By William Nee
Senior Director, Market Intelligence
In part 1 of this series (located here), we discussed why a marketer might find it worthwhile to extract and analyze data from Twitter, and then reviewed the ways that could be accomplished through third-party tools. We also laid the groundwork for how it would be possible for us to perform this function by using the Twitter API, and how that actually might be the best approach to use.
To review, through the Twitter API, programmers can access a variety of objects, the most important being of course Tweets and Users. These objects contain core attributes that describe the object – the table below gives an example of some of the data we can retrieve from the Tweet object. You’ll note that not only does the Tweet object contain interesting information (e.g. retweets, replies, even location information), but it also allows access to the Twitter User object. That access allows us to extract information about the user who sent the Tweet. In addition to the requested results, search requests automatically return a Tweet’s unique ID, along with the author and creation time/date stamp.
Data that Can Be Retrieved from a Tweet
For the example we’ll be developing in this series of articles, we’ll be using what Twitter calls its “Standard Search API” to run searches containing specific keywords against historical Tweets. For the marketer this is arguably the most useful API, since it allows us to access a vast trove of information that can be mined and analyzed for historical trend and future projection purposes.
At this point it’s appropriate to mention that Twitter also offers a “Streaming API.” While the Search API is used to query and retrieve historical Twitter data, the Streaming API gives the developer access to Twitter’s near real-team data stream. The Streaming API could be useful to the marketer in a number of ways. For example, after a competitor’s press release has been issued, the Streaming API could be used to determine what kind of immediate traction it’s been getting.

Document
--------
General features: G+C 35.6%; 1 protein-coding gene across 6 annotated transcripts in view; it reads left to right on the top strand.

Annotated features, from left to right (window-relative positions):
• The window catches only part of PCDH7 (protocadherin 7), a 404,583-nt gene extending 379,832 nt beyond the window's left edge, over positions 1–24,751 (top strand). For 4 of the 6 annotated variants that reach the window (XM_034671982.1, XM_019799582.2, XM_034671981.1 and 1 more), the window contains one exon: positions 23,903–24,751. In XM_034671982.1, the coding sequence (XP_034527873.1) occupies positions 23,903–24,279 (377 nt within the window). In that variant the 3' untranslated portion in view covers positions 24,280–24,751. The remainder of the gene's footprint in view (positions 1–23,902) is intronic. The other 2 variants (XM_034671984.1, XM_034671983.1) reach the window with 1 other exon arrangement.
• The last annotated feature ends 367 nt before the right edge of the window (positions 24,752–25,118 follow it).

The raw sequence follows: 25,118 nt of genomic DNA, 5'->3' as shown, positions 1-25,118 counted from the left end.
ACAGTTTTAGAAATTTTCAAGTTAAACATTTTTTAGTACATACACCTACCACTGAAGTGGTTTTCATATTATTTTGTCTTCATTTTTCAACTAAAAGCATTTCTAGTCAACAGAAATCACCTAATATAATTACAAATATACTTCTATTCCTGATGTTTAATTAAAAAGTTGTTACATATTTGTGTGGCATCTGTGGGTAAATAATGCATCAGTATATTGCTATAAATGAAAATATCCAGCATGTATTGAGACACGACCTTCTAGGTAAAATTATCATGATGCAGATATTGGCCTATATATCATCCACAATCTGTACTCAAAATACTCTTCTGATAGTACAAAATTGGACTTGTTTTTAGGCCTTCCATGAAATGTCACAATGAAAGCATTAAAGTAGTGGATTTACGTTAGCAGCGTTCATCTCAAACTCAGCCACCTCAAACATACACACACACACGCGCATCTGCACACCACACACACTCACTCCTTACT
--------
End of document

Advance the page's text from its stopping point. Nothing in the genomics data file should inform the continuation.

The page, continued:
1. App Registration
The first thing we need to do to get started on our Twitter application is to apply for a developer account on the Twitter developer site https://developer.twitter.com/. Once we obtain that and log on, we’ll be greeted by this welcome screen:
From here, we’ll choose “Create an app,” where, among other things, we’ll be asked to describe the intended purpose of our application. We’ll then need to submit our proposal to Twitter for approval; keep in mind the company has tightened up its application creation process during the past year in response to data privacy and abuse concerns (e.g. spam, malicious automation).
Once you get approval to create an app (the time this takes varies, but often it’s immediate), you’ll be assigned a set of Keys and Tokens. The Consumer Key/Secret identifies the client accessing Twitter API services. The Access Tokens specify the data the user’s allowed access to. Make a note of these keys and tokens; you’ll need them to connect to the Twitter API.
Ok, great! So now we’ve set up a Twitter account and received our access tokens. In the next article we’ll begin coding our program!
William Nee is a Senior Director of Market Intelligence at Oracle Corporation. In this role, he performs analyses on a variety of software industry topics for his company’s leadership, including extracting competitive insights by applying machine learning against social media Big Data. Previously, he held senior competitive intelligence roles at Oracle and SAP, where among other functions, he performed detailed functional and market analyses of an array of enterprise tech vendors.